The Priests, Staff, and Parish Family of Resurrection Catholic Church wish to offer their heartfelt condolences to you and your family on the loss of your loved one. In the face of death, the Church confidently proclaims that God has created each person for eternal life and that Jesus by his death and resurrection conquered death. The Funeral Mass especially expresses our faith in Jesus’ victory over death and everlasting life promised by his resurrection.
Funeral and Memorial Mass Readings
Click on the link below to view and choose the first reading (old Testament) and the second reading (old Testament). The Priest celebrant will choose the Gospel reading. The Psalm is normally sung.
A Word about Sacred Music Music is integral to the Funeral Mass. Since music can evoke strong feelings, the music for the celebration of funeral rites should be chosen with great care. The music at funerals should support, console, and uplift the participants and give them hope in Christ’s victory over death and the Christian’s share in that victory. Therefore, the texts of the songs chosen should be related to the scripture readings used in the Mass in expressing the paschal mystery of Jesus’ suffering, death, and triumph over death.
For your convenience, we are providing a list of approved songs that you may select from for the Funeral Mass. We recognize that the deceased person may have had favorite secular music that you would like incorporated into the service. Secular music such as popular love songs, College fight songs or school songs, Broadway Show Tunes, etc. etc. are NOT permitted within the context of the funeral liturgy nor are they allowed as prelude or postlude music. We suggest that you contact the Funeral Home and instruct them to play such music during the visitation at the Funeral Home.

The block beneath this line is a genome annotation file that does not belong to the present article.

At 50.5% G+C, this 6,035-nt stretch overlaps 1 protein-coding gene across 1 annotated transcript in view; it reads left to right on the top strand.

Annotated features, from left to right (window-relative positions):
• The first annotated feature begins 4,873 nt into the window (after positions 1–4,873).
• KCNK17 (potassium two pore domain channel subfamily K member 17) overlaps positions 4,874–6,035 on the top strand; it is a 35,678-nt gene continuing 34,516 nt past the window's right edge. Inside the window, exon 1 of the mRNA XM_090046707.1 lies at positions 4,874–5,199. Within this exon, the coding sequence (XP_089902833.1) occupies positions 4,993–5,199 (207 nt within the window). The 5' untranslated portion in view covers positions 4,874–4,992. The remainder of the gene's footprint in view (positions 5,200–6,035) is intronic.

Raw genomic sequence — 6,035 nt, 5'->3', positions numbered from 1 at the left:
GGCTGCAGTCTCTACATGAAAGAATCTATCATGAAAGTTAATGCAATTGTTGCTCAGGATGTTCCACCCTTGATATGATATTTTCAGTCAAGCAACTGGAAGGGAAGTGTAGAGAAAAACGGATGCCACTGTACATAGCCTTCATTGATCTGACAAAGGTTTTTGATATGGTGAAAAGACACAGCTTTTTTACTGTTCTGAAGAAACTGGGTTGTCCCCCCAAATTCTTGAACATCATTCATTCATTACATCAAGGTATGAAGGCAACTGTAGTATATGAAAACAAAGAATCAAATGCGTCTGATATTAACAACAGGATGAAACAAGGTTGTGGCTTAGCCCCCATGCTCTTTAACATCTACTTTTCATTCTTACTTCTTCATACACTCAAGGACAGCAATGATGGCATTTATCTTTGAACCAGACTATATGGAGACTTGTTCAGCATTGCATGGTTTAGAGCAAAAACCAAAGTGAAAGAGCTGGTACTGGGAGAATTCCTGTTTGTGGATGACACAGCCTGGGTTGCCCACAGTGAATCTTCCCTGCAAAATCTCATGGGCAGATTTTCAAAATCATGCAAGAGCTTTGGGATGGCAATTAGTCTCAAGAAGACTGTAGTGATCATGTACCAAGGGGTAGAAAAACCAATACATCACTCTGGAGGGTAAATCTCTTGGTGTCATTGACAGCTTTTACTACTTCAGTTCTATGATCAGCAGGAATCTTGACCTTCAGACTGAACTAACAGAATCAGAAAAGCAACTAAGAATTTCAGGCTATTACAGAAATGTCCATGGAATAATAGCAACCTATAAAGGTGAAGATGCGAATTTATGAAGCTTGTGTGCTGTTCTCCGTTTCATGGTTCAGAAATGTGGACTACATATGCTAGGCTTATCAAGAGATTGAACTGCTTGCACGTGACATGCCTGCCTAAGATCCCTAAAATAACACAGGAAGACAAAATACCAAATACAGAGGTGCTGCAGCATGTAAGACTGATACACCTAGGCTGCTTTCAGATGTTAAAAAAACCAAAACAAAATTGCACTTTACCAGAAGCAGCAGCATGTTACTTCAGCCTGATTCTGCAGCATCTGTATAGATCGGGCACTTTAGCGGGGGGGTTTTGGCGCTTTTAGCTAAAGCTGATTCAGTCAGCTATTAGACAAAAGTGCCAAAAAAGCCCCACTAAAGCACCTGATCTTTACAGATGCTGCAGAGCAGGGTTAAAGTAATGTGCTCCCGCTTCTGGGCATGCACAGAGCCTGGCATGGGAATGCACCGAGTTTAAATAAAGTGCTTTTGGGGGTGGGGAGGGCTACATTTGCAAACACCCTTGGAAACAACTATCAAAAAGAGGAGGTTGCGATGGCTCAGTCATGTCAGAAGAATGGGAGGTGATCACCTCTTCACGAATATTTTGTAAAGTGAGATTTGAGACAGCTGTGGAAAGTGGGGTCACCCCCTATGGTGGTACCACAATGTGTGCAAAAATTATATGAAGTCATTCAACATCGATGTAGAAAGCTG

When choosing music, the music director will place them in the most appropriate spot in the Mass. You will need to choose four songs for the Mass.
Family members and family friends are more than welcome to participate during the Funeral/Memorial Mass. They may participate in the following ways:
Proclaim the 1st reading
Proclaim the 2nd reading
Read the petitions for the prayer of the faithful
Bring up the gifts (2-4 people)
In the days that follow the death of a loved one there are different moments where the family and friends focus on
different aspects of saying goodbye to their loved one. At the funeral home there is a greater focus on the life of the
deceased with pictures, slideshows, videos and memorabilia. At the funeral service the focus shifts to prayer. At the
luncheon afterwards, there may again be pictures and storytelling.
Although, people commonly think of a eulogy as a part of the funeral service, the Catholic Church does not envision
a eulogy as being a part of the funeral liturgy. This is more appropriately done in another setting (just as slideshows
or videos are often shown at the funeral home but not at the funeral Mass). The focus of a Christian funeral is the
Paschal Mystery: the suffering, death, and resurrection of our Lord Jesus Christ. The funeral rites are not so much a
celebration of the life of the deceased, but a prayer that the life and death of the deceased may be joined to Christ in
heaven. Because the focus of a Catholic funeral is first on God, eulogies do not find their proper place within the
This does not mean we should not reflect on and celebrate the life of the deceased. It just means that such a
celebration of the life of the deceased is more appropriate to a non-liturgical gathering (for example, at the funeral
home, cemetery, or a post-funeral meal or reception).
Words of Remembrance
While the Church discourages eulogies at Catholic funerals, it does allow for a few words of remembrance BY ONE PERSON at the
end of the service, before the Final Commendation. In a funeral Mass, this would be right after the prayer after Holy
Communion. This is not a full eulogy, but a brief, 2 - 3 minute remembrance of the life of the deceased. This is
proportionate to the other parts of the funeral rite. Being that this is given within the context of a Catholic liturgy,
care should be exercised so that these words of remembrance do not contradict the values of the Catholic faith. For
example, it would be inappropriate to speak of as good or acceptable any circumstances of the deceased’s life or
death that were objectively sinful, according to the teachings of the Catholic Church.
Many priests ask that the words of remembrance be provided ahead of time to them in written form, so they can judge
if they meet the necessary criteria of length and content. These words of remembrance SHOULD NOT dominate or be the main focus of the Funeral Liturgy.